2015 Republican vs Democrat Viewpoints

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2015 and the Legacy of Kirk Fordice

Article by Andy Taggart

Posted September 2015

Republicans first won the Governor’s Mansion behind the leadership of Kirk Fordice in 1991. With a break of but four years since, Republicans have held that office for the past 24 years.

During that period of time, though with a slightly longer break, Republicans have held a majority or effectively enjoyed a working majority due to controlling the Lt. Governor’s office and committee chairmanships, in the State Senate.

But Republicans had long wandered in the wilderness in the State House of Representatives prior to winning a majority as a result of the 2011 elections. So complete was their exile while in the minority, that in the immediately previous four year term, from 2008 — 2012, no Republican chaired even a single House committee, no matter how inconsequential.

The GOP consolidation of its majority starting in January of 2012 was timed exquisitely. Not only were Republicans able to elect Speaker Philip Gunn from among their ranks and see all major committee chairmanships filled with Republicans, but the party held the reins of power at the time the decennial redistricting of the entire Legislature fell due.

Republicans did not miss their mark.

Already holding a majority in the House, the GOP leadership, with Elections and Reapportionment Chairman Bill Denny at the helm, drew lines that pitted four Democrat incumbents against one another in two House districts, and drew two districts pitting Republican incumbents against Democrat incumbents, including a district in which Denny pitted himself against long-time Democrat Representative Cecil Brown. The district was sufficiently favorable to the Republican incumbent that Brown chose not to stand for re-election and is, instead, currently the Democrat nominee for the Public Service Commission from the central district.

All of this is important, because it demonstrates why it is not sufficient for Democrats to believe they must only make up the margin by which they are currently in the minority in the House, but they also must make up for the certainty of having lost four seats out of the blocks.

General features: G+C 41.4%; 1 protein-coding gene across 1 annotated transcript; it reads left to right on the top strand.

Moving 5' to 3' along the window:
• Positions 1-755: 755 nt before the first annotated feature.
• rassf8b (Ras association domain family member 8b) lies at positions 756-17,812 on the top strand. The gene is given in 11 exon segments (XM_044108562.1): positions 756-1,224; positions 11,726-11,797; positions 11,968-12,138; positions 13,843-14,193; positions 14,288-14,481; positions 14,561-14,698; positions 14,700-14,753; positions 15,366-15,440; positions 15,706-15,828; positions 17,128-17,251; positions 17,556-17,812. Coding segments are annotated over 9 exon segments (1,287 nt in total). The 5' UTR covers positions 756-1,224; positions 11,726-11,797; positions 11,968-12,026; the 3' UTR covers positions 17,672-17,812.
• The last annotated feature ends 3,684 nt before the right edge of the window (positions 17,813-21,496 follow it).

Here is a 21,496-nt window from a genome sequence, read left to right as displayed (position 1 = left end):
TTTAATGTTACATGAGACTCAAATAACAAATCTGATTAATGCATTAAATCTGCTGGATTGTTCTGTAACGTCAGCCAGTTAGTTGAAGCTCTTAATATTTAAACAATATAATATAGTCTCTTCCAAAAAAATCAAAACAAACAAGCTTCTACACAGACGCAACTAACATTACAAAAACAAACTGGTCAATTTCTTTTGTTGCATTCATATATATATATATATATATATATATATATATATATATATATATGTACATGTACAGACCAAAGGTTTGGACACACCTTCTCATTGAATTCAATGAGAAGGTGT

Add to this the fact that the new lines include five completely new districts in which there is no incumbent, and in each of the five the voting history of the districts strongly favor Republican candidates.

So, Republicans gained a modest majority in the House in the 2011 elections running under the formerly drawn lines, lines that actually favored Democrat incumbents. Now, in the first elections to be held under the lines newly drawn in 2012, Republicans are poised not only to hold their majority, but to make a run at the elusive 60% majority necessary to pass revenue bills.

Going into this fall’s election, Republicans are all but certain to hold all seven statewide offices they currently hold. Republican nominee Mike Hurst will run a competitive race against Democrat incumbent Attorney General Jim Hood, the last of the statewide Democrats in office. Republicans will handily hold their majority in the State Senate, and will likely pick up seats to add to their House majority.

Democrats might prefer to blame their electoral woes on a lack of campaign funds. But what’s really happened is that Kirk Fordice’s successful race for the Governor’s Mansion in 1991, and the steady growth of Republicans’ organizing capacity statewide that resulted, have now taken root to entrench Republicans as the majority party in Mississippi for no little period of time.